A GROUNDBREAKING declaration calling for an end to all forced and coerced psychiatric procedures and for the development of alternatives to psychiatry was signed at Cape Town ’s Robben Island Gateway in a ceremony held on Monday, March 24.
Members of MindFreedom International and local and international psychrights activists gathered to witness the historic occasion in which Mary Maddock, founder of MindFreedom Ireland, handed over the document to Moosa Salie of the World Network of Users and Survivors of Psychiatry.
The declaration recognizes South Africa’s contribution to the struggle and the need to eliminate all forms of torture and coerced treatment. A spokesperson said: “South Africa has an admirable Bill of Rights, especially article 12 which grants all citizens the right to security in and control of the body, as well as bodily and psychological integrity”, but he cautioned against being too upbeat about current legislation, “Although South Africa has ratified the UN convention on the Rights of the Disabled which includes all those given psychiatric labels, notions such as self-ownership and the right to refuse treatment have yet to be incorporated in national legislation.
“We renew our fight today, against discrimination, injustice and for human rights in order to empower and improve the quality of life for those considered different or maladjusted, and others marginalized and disadvantaged by society, including those labeled with psychiatric disorders,” declares the groundbreaking document which follows on last years Declaration of Dresden opposing the use of forced electroshock, also known as Electro Convulsive Therapy (ECT) which is increasingly being used in poor and developing countries.
As more countries develop psychiatric services there is a significant increase in involuntary hospitalizations, forced treatment and drugging to conform to the biomedical model of human behaviour.
MindFreedom made news headlines when it assisted psychiatric patients fleeing detention in the United States under laws which have resulted in the incarcaration of people with different religious and political beliefs. The Declaration also follows last week’s ISAD conference in the city, sponsored by the pharmaceutical industry.
ALTHOUGH enshrined in the SA Bill of Rights, freedom of religion continues to apply exclusively to those religions with an orthodox base. The result is that Rastafarians continue to be denied their holy sacrement – dagga also known as marijuana. This is not a rant about the joys of ganga. Rather, it is an attempt to enlighten those who sse prohibition as the only solution. Would Catholics for example, be outraged if the state banned communion, or holy mass as an attempt to “intoxicate”?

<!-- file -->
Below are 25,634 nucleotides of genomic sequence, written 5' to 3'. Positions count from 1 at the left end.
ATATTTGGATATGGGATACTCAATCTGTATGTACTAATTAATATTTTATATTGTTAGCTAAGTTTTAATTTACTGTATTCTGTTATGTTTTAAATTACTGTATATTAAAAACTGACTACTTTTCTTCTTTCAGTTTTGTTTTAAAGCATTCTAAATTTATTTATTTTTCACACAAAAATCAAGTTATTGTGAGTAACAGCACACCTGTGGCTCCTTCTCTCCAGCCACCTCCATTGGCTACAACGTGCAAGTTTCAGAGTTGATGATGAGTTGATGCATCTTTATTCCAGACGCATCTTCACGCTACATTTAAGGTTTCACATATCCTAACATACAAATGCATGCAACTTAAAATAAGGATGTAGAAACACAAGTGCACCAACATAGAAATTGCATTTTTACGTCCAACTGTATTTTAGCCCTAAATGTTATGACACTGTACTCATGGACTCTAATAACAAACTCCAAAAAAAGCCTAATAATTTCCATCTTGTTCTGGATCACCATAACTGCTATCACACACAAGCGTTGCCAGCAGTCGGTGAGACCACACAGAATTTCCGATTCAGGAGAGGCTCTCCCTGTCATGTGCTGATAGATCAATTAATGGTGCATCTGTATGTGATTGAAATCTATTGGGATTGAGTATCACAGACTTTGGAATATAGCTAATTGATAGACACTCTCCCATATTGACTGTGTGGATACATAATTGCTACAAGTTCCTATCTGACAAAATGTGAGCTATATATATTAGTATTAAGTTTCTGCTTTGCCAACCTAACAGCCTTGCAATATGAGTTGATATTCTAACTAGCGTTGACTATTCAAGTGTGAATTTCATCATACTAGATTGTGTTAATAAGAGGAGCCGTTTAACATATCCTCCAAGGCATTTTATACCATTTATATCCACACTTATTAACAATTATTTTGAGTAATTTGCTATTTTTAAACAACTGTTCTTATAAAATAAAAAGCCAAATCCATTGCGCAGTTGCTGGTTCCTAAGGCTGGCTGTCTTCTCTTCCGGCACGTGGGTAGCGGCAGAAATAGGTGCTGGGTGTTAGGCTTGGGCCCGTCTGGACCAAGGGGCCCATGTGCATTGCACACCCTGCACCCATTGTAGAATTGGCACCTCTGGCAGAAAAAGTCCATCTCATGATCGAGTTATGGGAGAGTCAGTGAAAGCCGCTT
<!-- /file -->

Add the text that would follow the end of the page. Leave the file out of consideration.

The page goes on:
Would Jews and Muslims be upset by the outlawing of circumcision as “child mutilation”? There are many laws which apply to civil society that have no place in a religious context. Psychedians, those who advocate the use of “mind-manifesting” drugs — are beginning to move away from the wholesale demand for access (within a grey area mapped out by calls for decriminalisation instead of outright legalisation), towards an entheogenic approach which recognizes social context. The worldwide trend towards a more sober appraisal of the popular use of illicit substances, — the specific mindset and environmental settings needed to create a true religious experience — recognises the need for ekstasis and entheos, i.e. religeous ecstasy and enthusiasm.
Taken within a religious context, marijuana may well be the holy sacrament missing from traditional religion. The same argument has been used to justify the use of peyote by the Native American Church, and other “medicines” deployed by indigenous healers, within the culturally appropriate context of shamanism.
Why then do we still see marches by Rastafarians, demanding rights that Christians take for granted? A recent demonstration in Cape Town was reported by Die Burger.